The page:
In Brazil, where poverty prevents many from completing their education, the Valley of the Dawn has its own education system premised on merit, not privilege.
It offers free “courses” on personal development, moral conduct and mediumship taught by trained instructors. Educational advancement earns members a title, like “Master” or “Commander,” and the right to wear specific clothing, participate in new rituals and take on leadership duties.
According to Valley of the Dawn doctrine, much human suffering and wrongdoing is the work of spirits called “cobradores,” or debt collectors. A cobrador is the spirit of a person – usually a family member or friend – who was harmed by a Jaguar in a past life.
When the spirit attaches itself to its living “debtor” – causing depression, for example, or aggression – the afflicted Jaguar spend a week gathering signatures from fellow Valley members who wish them positive energy to pay off their spiritual debt.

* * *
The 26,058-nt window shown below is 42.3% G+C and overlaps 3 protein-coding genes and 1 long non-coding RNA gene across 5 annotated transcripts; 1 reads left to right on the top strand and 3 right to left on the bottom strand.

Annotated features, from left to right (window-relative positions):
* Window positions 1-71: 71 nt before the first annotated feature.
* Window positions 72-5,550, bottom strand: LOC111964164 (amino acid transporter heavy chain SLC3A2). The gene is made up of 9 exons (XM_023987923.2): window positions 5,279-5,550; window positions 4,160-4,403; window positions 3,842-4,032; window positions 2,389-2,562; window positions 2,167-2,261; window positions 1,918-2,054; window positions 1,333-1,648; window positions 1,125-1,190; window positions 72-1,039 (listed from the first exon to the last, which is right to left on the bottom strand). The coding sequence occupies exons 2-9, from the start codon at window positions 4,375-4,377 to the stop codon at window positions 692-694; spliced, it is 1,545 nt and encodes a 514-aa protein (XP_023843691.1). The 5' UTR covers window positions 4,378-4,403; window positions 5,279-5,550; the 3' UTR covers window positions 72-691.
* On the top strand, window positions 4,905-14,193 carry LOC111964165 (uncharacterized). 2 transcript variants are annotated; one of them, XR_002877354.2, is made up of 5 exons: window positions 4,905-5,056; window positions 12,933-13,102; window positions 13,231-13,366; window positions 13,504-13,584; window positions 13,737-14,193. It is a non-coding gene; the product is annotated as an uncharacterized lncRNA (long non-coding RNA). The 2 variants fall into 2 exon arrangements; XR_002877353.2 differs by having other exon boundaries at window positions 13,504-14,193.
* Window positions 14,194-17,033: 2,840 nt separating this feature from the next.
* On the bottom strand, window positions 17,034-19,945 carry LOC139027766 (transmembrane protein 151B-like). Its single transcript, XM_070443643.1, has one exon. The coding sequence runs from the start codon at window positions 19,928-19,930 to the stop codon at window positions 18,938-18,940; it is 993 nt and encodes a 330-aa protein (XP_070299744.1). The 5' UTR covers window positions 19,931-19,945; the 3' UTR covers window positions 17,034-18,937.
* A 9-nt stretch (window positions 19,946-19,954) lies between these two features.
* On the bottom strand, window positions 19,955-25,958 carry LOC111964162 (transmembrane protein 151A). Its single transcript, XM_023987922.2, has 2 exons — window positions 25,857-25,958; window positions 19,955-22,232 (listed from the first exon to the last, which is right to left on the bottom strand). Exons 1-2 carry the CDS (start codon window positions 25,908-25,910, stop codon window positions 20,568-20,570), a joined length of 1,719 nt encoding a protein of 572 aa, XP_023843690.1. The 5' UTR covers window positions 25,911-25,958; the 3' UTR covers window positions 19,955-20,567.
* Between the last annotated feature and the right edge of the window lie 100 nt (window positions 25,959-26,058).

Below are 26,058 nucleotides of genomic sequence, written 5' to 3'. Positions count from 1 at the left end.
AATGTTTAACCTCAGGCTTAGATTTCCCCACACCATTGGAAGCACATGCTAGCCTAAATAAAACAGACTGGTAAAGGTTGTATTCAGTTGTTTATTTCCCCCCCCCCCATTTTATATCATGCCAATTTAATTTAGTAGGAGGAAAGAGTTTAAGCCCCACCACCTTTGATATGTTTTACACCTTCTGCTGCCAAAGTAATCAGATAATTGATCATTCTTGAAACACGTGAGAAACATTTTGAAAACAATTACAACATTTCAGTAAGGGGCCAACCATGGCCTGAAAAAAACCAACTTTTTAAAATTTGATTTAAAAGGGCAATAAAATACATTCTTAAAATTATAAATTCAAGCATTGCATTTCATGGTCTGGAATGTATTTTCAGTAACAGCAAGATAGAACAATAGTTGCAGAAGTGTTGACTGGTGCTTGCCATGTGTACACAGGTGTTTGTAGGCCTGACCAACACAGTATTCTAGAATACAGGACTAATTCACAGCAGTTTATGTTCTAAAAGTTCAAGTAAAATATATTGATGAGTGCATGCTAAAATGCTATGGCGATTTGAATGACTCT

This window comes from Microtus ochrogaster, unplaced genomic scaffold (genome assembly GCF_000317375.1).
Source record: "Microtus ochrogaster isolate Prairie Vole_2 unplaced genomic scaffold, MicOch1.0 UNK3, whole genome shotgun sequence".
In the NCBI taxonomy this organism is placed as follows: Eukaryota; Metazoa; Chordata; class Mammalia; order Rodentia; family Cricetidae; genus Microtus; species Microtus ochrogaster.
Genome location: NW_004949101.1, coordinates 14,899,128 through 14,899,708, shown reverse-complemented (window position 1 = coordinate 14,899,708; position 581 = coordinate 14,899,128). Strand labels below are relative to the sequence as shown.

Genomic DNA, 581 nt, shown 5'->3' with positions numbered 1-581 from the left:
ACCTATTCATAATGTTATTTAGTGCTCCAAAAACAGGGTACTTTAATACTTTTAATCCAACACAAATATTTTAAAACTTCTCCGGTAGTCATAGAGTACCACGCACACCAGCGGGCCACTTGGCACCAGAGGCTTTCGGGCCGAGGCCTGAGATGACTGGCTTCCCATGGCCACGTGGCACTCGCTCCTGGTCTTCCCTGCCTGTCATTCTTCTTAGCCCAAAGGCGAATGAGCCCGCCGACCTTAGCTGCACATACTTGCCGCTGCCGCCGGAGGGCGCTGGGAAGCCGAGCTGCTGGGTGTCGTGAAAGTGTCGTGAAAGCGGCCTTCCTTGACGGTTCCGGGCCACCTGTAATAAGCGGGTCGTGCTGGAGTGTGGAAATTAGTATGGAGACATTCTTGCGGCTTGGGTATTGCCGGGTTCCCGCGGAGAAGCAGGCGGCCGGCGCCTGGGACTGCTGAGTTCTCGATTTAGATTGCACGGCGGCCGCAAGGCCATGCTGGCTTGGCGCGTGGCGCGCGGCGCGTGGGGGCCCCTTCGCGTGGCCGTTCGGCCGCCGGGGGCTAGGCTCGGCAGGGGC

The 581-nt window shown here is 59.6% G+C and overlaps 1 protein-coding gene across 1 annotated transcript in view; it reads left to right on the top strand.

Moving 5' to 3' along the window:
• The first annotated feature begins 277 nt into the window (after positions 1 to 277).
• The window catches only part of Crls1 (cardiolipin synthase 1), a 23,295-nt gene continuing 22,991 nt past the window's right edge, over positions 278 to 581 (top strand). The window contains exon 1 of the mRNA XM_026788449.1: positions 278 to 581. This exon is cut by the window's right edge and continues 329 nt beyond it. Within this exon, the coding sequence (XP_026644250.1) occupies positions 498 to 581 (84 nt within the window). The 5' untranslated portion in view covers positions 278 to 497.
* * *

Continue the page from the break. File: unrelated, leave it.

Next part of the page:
The week-long prison ritual – conducted in a colorful dress or, for men, black shirt with a leather sash – culminates in a courtroom “trial.” There the cobrador, channeled by a fellow Jaguar, explains the wrongdoing that caused the karmic debt. After the prisoner expresses regret, balance is restored.
“He forgives me, I forgive him, he leaves and I am released,” as a Jaguar named Master Itamir explained.
Fantastical solutions to real problems
I find no evidence, by the way, that this New Age group has an unsavory underbelly, or that its leaders are exploiting members. People are free to join or leave the Valley of the Dawn at any time. For Jaguars who cannot afford training, the community provides food and housing.
My research indicates members find real meaning in the Valley of the Dawn’s egalitarian work, education and legal systems, all structured on the principles of equality and justice.
In that sense, despite their mystical nature, the social practices of the Valley of the Dawn aren’t alien at all: They are a reaction to the very real deficiencies of modern secular society – with some flamboyant costuming on the side.
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Kelly E Hayes received funding from the Fulbright U.S. Scholars Program in 2012.